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'Chicago' returns with lackluster appeal

'Chicago' returns with lackluster appeal

“Chicago,” the long-running Broadway hit originally directed and choreographed by Bob Fosse, boasts a talented cast and classic story, but falls flat where it strays from its origins.

From the first number, the choreography was lackluster. It was slow, uncertain and generally unexciting despite the high action usually portrayed in “All That Jazz.” Additionally, the costumes were ugly at best, downright confusing at worst and most certainly inappropriate for a show set in the 1920s. Everyone wore mesh and no one wore anything more than what was absolutely necessary to avoid public indecency charges.

Furthermore, the only character to get a costume change was Roxie, leaving the ensemble members to switch between characters without any differentiation or real explanation. Billy Flynn, portrayed by Brian O’Brien, appeared in a full suit, providing an odd contrast to the scantily-clad players he interacted with throughout the show.

O’Brien was one of the few characters who seemed to be in the right place at the right time throughout the show, despite his discrepancy in appearance compared to the rest of the cast. Perhaps this effect came as a result of O’Brien’s charismatic portrayal of a charming, albeit sleazy character, but O’Brien owned the part and made Billy Flynn the most likable character in the show.

At this performance, Bianca Marroquin played the role of Roxie Hart. The Mexican star made her Broadway debut in 2002 with this role, and has also performed in “In the Heights” and “The Pajama Game” on Broadway. Marroquin proved herself comfortable and capable in the role. Her unique voice and bubbly interpretation of the character made her enjoyable to watch as she commanded the stage in each scene. Her interactions with Amos, played by Raymond Bokhour, flowed well and established a natural relationship between the two.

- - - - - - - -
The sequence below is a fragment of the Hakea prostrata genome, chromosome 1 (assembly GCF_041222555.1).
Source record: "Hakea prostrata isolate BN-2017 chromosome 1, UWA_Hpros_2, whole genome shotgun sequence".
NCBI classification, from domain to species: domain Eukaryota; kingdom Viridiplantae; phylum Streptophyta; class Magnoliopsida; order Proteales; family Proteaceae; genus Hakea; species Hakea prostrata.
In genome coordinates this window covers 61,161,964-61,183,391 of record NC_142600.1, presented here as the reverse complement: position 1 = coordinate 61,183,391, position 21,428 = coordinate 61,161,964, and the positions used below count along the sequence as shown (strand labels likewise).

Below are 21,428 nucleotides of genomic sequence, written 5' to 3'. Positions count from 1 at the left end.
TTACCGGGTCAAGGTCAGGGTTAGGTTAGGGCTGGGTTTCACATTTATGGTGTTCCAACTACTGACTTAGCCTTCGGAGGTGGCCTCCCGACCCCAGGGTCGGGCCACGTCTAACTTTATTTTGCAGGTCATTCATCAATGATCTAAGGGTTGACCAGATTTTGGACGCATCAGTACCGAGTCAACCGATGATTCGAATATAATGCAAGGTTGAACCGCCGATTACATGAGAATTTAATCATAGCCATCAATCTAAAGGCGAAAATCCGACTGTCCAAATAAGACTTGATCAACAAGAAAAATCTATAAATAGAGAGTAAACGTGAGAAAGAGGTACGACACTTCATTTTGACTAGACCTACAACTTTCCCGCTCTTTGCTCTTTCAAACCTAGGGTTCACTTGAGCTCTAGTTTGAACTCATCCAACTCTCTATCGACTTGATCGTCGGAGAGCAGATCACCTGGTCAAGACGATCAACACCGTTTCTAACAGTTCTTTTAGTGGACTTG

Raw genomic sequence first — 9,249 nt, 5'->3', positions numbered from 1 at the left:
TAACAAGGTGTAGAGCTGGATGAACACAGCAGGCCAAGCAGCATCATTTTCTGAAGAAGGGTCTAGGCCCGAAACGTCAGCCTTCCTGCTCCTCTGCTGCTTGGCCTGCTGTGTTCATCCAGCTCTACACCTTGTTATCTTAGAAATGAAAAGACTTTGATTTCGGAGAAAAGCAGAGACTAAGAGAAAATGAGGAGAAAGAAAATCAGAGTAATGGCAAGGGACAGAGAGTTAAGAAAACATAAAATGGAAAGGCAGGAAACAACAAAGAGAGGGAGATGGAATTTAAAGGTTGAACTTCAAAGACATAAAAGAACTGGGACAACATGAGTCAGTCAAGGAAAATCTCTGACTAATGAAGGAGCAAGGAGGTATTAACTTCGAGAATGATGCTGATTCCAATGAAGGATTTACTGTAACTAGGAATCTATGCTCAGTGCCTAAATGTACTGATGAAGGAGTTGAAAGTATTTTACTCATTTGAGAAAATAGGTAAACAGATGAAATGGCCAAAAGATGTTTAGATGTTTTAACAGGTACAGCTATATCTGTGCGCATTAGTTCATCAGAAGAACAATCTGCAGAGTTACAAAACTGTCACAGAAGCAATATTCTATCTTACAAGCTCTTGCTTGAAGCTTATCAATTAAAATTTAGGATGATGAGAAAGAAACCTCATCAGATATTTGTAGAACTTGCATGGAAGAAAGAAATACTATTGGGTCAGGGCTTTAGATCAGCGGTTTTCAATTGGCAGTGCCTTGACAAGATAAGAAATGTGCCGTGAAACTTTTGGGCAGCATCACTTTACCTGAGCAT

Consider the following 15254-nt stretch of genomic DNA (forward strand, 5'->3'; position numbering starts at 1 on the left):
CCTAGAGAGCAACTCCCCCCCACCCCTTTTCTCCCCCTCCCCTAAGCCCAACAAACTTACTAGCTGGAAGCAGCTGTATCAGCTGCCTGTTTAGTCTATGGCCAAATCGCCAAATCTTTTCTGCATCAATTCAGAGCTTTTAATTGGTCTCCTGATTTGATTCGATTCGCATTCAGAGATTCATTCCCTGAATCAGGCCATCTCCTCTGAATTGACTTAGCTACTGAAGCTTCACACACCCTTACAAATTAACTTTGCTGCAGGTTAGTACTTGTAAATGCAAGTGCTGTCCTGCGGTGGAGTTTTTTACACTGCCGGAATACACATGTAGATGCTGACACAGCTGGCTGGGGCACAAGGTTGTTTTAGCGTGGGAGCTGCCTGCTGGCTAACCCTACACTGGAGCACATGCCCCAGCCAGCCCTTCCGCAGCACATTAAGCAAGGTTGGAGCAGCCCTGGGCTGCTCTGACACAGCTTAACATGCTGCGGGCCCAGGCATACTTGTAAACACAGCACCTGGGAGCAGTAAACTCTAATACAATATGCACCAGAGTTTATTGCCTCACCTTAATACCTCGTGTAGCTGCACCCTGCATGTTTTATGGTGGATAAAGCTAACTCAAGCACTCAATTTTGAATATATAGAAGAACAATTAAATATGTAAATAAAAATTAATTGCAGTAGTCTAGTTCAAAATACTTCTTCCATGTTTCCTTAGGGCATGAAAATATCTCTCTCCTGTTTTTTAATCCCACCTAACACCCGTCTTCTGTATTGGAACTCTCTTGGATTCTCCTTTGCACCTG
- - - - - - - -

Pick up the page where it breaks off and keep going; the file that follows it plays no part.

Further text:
While the first act of “Chicago” carried the majority of the musical’s hits, the second act moved much quicker and provided a higher level of excitement as Roxie and Velma both awaited and faced their trial dates. “Razzle Dazzle” was one of the better-choreographed numbers, featuring Billy Flynn and company as they prepared Roxie for her day in court. “Hot Honey Rag,” which maintained the original Fosse choreography, also shone as the finale. [ET1] 

The extremely simplistic set allowed the band to sit onstage and truly be a part of the show. The conductor, Leslie Stifelman, interacted with the actors by regularly being included in conversations, passing props and reacting to the action around her.

Despite its serious flaws in costuming and generally drab choreography, the cast worked well together and performed a good show. “Chicago,” at least in its current adaptation, is not one for the Broadway purists. To most enjoy it, one should go into it with no knowledge of the show, or at least with a very open mind.

Where the show stayed true to its roots, it flourished, but where it diverged, it sunk. Regardless, “Chicago” is now in its 20th year on Broadway. It has been through many adaptations, and it will go through many more – for better or for worse.

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